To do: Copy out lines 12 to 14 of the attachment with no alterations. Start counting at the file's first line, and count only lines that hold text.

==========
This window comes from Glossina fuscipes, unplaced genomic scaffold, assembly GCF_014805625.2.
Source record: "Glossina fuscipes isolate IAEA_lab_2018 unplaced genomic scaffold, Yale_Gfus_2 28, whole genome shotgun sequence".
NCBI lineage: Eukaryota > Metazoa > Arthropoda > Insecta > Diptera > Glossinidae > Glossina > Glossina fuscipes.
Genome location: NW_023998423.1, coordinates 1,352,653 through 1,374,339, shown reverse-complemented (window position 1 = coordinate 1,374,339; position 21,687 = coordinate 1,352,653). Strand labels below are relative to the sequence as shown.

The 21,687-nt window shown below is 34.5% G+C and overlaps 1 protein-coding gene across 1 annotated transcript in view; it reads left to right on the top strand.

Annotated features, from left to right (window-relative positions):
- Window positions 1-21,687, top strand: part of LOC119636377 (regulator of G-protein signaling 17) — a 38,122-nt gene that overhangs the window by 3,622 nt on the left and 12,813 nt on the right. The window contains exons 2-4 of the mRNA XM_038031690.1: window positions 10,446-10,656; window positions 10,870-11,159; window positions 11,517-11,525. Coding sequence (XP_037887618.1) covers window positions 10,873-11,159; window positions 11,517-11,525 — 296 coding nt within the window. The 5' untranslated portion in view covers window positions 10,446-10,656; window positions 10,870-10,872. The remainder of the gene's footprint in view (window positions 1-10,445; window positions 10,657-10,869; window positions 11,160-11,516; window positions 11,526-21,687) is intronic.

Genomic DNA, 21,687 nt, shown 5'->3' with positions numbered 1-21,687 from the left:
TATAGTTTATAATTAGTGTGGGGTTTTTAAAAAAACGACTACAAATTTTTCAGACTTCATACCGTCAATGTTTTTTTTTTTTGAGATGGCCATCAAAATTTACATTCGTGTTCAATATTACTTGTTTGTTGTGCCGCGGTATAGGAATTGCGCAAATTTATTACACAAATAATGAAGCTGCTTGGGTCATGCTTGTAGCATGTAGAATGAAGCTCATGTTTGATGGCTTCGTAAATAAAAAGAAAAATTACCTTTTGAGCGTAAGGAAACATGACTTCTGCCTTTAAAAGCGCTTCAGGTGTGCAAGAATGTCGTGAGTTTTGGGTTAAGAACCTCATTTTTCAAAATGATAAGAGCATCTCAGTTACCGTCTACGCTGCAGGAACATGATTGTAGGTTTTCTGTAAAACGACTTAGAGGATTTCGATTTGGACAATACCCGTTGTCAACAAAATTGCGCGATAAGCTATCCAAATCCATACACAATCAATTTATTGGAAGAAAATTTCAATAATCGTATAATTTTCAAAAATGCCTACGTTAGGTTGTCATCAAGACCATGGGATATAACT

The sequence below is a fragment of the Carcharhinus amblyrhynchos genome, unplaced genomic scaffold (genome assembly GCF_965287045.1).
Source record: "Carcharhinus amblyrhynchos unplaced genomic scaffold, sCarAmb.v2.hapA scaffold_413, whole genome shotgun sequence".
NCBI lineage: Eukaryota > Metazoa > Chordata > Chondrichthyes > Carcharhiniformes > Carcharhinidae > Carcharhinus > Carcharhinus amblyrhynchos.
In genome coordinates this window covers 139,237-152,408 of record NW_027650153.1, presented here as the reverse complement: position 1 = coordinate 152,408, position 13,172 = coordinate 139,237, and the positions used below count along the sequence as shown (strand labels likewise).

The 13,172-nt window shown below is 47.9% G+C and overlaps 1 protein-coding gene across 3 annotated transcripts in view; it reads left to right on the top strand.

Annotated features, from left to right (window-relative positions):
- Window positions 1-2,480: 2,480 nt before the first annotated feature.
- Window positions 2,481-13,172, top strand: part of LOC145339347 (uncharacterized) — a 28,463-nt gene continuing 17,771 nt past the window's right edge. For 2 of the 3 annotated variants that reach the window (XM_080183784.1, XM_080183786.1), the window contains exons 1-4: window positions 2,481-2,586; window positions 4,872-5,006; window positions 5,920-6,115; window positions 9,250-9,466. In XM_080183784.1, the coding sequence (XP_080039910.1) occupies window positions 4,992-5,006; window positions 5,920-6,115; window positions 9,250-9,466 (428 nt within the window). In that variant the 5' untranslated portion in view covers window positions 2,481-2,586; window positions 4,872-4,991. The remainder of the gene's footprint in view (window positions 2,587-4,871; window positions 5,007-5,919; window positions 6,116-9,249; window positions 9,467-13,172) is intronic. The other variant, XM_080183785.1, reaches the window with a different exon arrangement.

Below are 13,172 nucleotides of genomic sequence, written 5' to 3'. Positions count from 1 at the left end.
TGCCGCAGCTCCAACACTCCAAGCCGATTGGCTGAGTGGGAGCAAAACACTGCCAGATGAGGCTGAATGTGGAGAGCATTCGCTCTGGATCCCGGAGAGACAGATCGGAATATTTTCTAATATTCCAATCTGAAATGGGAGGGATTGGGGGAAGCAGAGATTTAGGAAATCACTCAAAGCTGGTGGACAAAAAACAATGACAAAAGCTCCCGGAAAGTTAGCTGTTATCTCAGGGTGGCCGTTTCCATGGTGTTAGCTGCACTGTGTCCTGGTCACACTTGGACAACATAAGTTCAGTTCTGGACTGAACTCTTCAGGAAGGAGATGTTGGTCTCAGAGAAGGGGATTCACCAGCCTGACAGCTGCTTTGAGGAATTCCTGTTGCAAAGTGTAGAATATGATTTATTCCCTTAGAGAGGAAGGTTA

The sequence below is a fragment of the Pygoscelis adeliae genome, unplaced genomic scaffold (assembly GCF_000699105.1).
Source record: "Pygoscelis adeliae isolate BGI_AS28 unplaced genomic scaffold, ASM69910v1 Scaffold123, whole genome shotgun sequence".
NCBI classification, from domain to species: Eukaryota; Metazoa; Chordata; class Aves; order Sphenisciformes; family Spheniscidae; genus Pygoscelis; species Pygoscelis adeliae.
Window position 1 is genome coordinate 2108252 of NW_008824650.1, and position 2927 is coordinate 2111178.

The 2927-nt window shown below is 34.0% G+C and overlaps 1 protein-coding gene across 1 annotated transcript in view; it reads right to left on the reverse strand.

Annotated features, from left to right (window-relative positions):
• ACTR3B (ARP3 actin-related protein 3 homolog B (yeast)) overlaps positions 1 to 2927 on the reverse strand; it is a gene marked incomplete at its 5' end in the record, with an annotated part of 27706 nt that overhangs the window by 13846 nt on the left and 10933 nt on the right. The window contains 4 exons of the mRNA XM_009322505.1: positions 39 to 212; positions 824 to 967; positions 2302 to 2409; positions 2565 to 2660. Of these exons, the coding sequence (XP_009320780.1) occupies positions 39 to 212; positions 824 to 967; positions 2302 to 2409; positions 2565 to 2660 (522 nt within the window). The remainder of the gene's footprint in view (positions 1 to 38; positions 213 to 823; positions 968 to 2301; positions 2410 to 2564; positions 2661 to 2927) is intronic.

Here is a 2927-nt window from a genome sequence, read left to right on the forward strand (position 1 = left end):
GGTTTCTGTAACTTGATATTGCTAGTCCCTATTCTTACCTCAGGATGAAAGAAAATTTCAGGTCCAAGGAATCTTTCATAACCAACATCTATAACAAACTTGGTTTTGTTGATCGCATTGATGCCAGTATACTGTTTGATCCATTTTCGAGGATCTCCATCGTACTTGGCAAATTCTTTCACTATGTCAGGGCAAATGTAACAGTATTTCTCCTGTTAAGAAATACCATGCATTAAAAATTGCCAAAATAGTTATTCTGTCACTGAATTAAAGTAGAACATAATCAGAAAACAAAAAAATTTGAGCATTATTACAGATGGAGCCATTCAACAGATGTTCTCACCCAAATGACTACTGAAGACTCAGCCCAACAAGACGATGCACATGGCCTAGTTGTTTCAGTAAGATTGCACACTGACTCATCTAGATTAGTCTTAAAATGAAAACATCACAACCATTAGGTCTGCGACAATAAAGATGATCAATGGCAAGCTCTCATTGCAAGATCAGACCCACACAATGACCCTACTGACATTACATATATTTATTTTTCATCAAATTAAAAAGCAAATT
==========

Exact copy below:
NCBI lineage: Eukaryota > Metazoa > Chordata > Chondrichthyes > Carcharhiniformes > Carcharhinidae > Carcharhinus > Carcharhinus amblyrhynchos.
In genome coordinates this window covers 139,237-152,408 of record NW_027650153.1, presented here as the reverse complement: position 1 = coordinate 152,408, position 13,172 = coordinate 139,237, and the positions used below count along the sequence as shown (strand labels likewise).

The 13,172-nt window shown below is 47.9% G+C and overlaps 1 protein-coding gene across 3 annotated transcripts in view; it reads left to right on the top strand.